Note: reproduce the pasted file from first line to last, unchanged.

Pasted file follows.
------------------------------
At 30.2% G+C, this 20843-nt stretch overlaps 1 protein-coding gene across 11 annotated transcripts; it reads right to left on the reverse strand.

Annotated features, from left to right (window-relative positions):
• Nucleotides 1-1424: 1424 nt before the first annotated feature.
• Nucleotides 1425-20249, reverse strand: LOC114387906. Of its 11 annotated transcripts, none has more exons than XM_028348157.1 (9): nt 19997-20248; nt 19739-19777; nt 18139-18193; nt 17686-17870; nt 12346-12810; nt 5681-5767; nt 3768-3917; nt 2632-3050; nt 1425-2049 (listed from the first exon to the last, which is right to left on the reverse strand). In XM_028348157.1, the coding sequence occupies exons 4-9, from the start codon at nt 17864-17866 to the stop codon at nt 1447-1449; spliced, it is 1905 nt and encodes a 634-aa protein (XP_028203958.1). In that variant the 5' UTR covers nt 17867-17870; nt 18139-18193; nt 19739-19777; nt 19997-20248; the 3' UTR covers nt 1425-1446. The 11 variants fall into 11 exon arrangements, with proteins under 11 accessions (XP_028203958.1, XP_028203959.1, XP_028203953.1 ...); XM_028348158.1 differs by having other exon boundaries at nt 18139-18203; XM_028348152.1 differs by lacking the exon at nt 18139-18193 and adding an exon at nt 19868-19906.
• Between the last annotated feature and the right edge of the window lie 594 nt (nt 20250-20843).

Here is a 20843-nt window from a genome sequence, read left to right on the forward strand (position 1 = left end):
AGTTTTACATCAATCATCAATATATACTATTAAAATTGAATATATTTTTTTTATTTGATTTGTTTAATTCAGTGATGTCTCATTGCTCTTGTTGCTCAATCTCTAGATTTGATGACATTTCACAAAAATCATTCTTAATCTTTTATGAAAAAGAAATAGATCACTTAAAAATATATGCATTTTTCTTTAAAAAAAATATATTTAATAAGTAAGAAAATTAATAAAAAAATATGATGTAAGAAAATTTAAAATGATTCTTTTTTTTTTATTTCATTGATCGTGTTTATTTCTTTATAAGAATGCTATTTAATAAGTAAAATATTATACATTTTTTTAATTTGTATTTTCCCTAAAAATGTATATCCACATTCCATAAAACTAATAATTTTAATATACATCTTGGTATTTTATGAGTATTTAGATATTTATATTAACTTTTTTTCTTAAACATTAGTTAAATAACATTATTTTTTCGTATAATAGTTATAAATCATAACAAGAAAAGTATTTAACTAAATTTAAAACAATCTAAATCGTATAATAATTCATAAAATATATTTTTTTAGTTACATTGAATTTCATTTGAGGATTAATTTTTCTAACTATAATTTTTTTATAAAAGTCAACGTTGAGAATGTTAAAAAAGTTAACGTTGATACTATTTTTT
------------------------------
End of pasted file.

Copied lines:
At 30.2% G+C, this 20843-nt stretch overlaps 1 protein-coding gene across 11 annotated transcripts; it reads right to left on the reverse strand.

Annotated features, from left to right (window-relative positions):
• Nucleotides 1-1424: 1424 nt before the first annotated feature.
• Nucleotides 1425-20249, reverse strand: LOC114387906. Of its 11 annotated transcripts, none has more exons than XM_028348157.1 (9): nt 19997-20248; nt 19739-19777; nt 18139-18193; nt 17686-17870; nt 12346-12810; nt 5681-5767; nt 3768-3917; nt 2632-3050; nt 1425-2049 (listed from the first exon to the last, which is right to left on the reverse strand). In XM_028348157.1, the coding sequence occupies exons 4-9, from the start codon at nt 17864-17866 to the stop codon at nt 1447-1449; spliced, it is 1905 nt and encodes a 634-aa protein (XP_028203958.1). In that variant the 5' UTR covers nt 17867-17870; nt 18139-18193; nt 19739-19777; nt 19997-20248; the 3' UTR covers nt 1425-1446. The 11 variants fall into 11 exon arrangements, with proteins under 11 accessions (XP_028203958.1, XP_028203959.1, XP_028203953.1 ...); XM_028348158.1 differs by having other exon boundaries at nt 18139-18203; XM_028348152.1 differs by lacking the exon at nt 18139-18193 and adding an exon at nt 19868-19906.
• Between the last annotated feature and the right edge of the window lie 594 nt (nt 20250-20843).

Here is a 20843-nt window from a genome sequence, read left to right on the forward strand (position 1 = left end):
AGTTTTACATCAATCATCAATATATACTATTAAAATTGAATATATTTTTTTTATTTGATTTGTTTAATTCAGTGATGTCTCATTGCTCTTGTTGCTCAATCTCTAGATTTGATGACATTTCACAAAAATCATTCTTAATCTTTTATGAAAAAGAAATAGATCACTTAAAAATATATGCATTTTTCTTTAAAAAAAATATATTTAATAAGTAAGAAAATTAATAAAAAAATATGATGTAAGAAAATTTAAAATGATTCTTTTTTTTTTATTTCATTGATCGTGTTTATTTCTTTATAAGAATGCTATTTAATAAGTAAAATATTATACATTTTTTTAATTTGTATTTTCCCTAAAAATGTATATCCACATTCCATAAAACTAATAATTTTAATATACATCTTGGTATTTTATGAGTATTTAGATATTTATATTAACTTTTTTTCTTAAACATTAGTTAAATAACATTATTTTTTCGTATAATAGTTATAAATCATAACAAGAAAAGTATTTAACTAAATTTAAAACAATCTAAATCGTATAATAATTCATAAAATATATTTTTTTAGTTACATTGAATTTCATTTGAGGATTAATTTTTCTAACTATAATTTTTTTATAAAAGTCAACGTTGAGAATGTTAAAAAAGTTAACGTTGATACTATTTTTT